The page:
How to Determine if an Organism is “Objectionable”

Scott Sutton, Ph.D.
This article first appeared in the PMF Newsletter of July, 2006 and is protected by copyright to PMF. It appears here with permission.

Previous articles in this series (1, 2, 3) have examined the difference in focus between the USP/NF requirements for the absence of specific microorganisms in monograph products and that the USP Microbial Limits Tests does not address the legal requirement that non-sterile products be free of “objectionable organisms” as set forth in 21CFR 211.113 and 21 CFR 211.165.

So, since the microbial limits tests do not address themselves to “objectionable” microorganisms, how is the manufacturer to determine if there are “objectionables” in a lot of product awaiting release? One approach is suggested by FDA – once all organisms grown in the total count studies (total aerobic as well as total yeast and mold) are identified, a qualified microbiologist would conduct a risk analysis on the presence of that organism in that medication (4). This risk analysis should incorporate a minimum of four separate analyses: Absolute numbers of organisms seen Microorganism’s Characteristics Product Characteristics Potential Impact on Patients

Absolute Number of Organisms Seen

Although high numbers of non-pathogenic organisms may not pose a health hazard, they may affect product efficacy and/or physical /chemical stability. An unusually high number of organisms seen in the product may also indicate a problem during the manufacturing process, or an issue with a raw material. The high bacterial counts may indicate that the microorganisms are thriving in the product. If a preserved product this could indicate that the product’s preservative system is not functioning or worse, the preservative was missing or incorrectly formulated.

The Characteristics of the Microorganism

The characteristics of the microorganism can be determined by a search of textbooks, or library work, by internet searches, or a combination of all of these. It is always a good idea to remember that you are interested in the microbiology of the situation – do not restrict the search to pharmaceutical sources as most of the best information will come from food, environmental, clinical and perhaps cosmetic microbiology sources in addition to the pharmaceutical field.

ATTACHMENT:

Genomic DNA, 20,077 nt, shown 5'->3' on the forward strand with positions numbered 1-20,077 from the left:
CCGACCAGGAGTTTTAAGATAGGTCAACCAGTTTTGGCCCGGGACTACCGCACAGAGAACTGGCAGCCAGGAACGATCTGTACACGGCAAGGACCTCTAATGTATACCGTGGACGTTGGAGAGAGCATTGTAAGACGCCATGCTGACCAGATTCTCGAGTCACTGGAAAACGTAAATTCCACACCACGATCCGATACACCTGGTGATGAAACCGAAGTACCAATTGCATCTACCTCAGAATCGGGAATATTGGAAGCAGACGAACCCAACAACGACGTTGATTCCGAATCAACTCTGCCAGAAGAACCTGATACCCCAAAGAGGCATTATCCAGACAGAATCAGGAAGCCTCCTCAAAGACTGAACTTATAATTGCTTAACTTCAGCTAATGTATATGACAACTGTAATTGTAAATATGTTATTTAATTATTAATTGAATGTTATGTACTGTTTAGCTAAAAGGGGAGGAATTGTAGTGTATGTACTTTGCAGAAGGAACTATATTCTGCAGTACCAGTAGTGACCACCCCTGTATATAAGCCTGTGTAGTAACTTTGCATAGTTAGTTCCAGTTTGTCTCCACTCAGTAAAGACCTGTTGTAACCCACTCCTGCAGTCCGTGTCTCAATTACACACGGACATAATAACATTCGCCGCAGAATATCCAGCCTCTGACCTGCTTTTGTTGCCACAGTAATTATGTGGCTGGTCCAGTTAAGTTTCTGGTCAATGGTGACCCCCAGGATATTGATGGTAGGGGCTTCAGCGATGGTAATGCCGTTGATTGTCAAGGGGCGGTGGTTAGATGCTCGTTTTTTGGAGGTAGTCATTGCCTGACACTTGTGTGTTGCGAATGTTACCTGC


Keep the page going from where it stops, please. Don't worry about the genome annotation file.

During this search look for synonyms of the organisms current name. With the widespread use of genetic techniques in taxonomy the names of some organisms have undergone multiple changes. The national culture collections are a good source of synonyms and all name variants should be researched.

First of all, determine if the organism is a known pathogen. A good place to start on this search is the FDA web site the “Bad Bug Book.” This is only a guide, but a good one (5). One approach is to do a preliminary evaluation for any organism that appears on the FDA/CFSAN list and immediately classify that organism as “objectionable.” However, it is also important to consider the route of administration and the susceptible population in this evaluation.

A second characteristic of the microorganism that must be taken into account is the potential for the organism to cause spoilage of the product. Make a list of substances used by the microorganism for growth. This can be from the literature, or from the identification equipment. For example, the Vitek 2 Compact will provide an extensive list of compounds the microorganism can metabolize, the Biolog a list of carbohydrates utilized, etc. Use the information gained during the identification of the organism. Compare these to the product formulation for potential issues. A microorganism is also objectionable if it has the potential to degrade the product on stability. Evaluate the microorganism’s tolerance to unusual conditions: low or high pH high salt concentration high sugar concentration (osmotic conditions) Low water activity Growth temperature, etc. It can also be useful to determine if the microorganism has a recognized proclivity for harboring plasmid-mediated antibiotic resistance. This is a special concern in regards to horizontal transmission of the trait within an vulnerable patient population.